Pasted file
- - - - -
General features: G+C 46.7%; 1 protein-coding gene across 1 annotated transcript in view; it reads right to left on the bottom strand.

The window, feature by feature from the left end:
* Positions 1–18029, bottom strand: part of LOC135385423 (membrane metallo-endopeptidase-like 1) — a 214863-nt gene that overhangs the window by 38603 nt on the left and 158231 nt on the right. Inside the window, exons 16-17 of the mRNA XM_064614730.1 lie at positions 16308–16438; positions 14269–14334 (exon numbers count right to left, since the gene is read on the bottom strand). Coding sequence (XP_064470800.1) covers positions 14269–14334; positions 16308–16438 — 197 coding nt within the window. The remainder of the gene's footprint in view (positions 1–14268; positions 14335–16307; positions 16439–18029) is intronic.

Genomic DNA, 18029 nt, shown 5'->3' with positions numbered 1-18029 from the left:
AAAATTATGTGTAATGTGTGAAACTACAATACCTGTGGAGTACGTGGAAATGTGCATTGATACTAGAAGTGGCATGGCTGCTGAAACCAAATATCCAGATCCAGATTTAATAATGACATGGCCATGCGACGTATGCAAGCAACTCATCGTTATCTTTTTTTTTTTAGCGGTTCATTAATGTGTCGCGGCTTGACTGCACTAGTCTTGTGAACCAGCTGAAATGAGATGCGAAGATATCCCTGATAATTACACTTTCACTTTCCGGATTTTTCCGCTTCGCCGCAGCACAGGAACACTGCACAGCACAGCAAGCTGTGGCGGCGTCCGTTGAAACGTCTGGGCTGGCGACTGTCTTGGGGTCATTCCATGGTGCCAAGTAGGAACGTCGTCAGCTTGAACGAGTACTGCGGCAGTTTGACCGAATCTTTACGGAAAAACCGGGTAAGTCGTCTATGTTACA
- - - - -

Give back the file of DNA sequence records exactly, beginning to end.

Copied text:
General features: G+C 46.7%; 1 protein-coding gene across 1 annotated transcript in view; it reads right to left on the bottom strand.

The window, feature by feature from the left end:
* Positions 1–18029, bottom strand: part of LOC135385423 (membrane metallo-endopeptidase-like 1) — a 214863-nt gene that overhangs the window by 38603 nt on the left and 158231 nt on the right. Inside the window, exons 16-17 of the mRNA XM_064614730.1 lie at positions 16308–16438; positions 14269–14334 (exon numbers count right to left, since the gene is read on the bottom strand). Coding sequence (XP_064470800.1) covers positions 14269–14334; positions 16308–16438 — 197 coding nt within the window. The remainder of the gene's footprint in view (positions 1–14268; positions 14335–16307; positions 16439–18029) is intronic.

Genomic DNA, 18029 nt, shown 5'->3' with positions numbered 1-18029 from the left:
AAAATTATGTGTAATGTGTGAAACTACAATACCTGTGGAGTACGTGGAAATGTGCATTGATACTAGAAGTGGCATGGCTGCTGAAACCAAATATCCAGATCCAGATTTAATAATGACATGGCCATGCGACGTATGCAAGCAACTCATCGTTATCTTTTTTTTTTTAGCGGTTCATTAATGTGTCGCGGCTTGACTGCACTAGTCTTGTGAACCAGCTGAAATGAGATGCGAAGATATCCCTGATAATTACACTTTCACTTTCCGGATTTTTCCGCTTCGCCGCAGCACAGGAACACTGCACAGCACAGCAAGCTGTGGCGGCGTCCGTTGAAACGTCTGGGCTGGCGACTGTCTTGGGGTCATTCCATGGTGCCAAGTAGGAACGTCGTCAGCTTGAACGAGTACTGCGGCAGTTTGACCGAATCTTTACGGAAAAACCGGGTAAGTCGTCTATGTTACA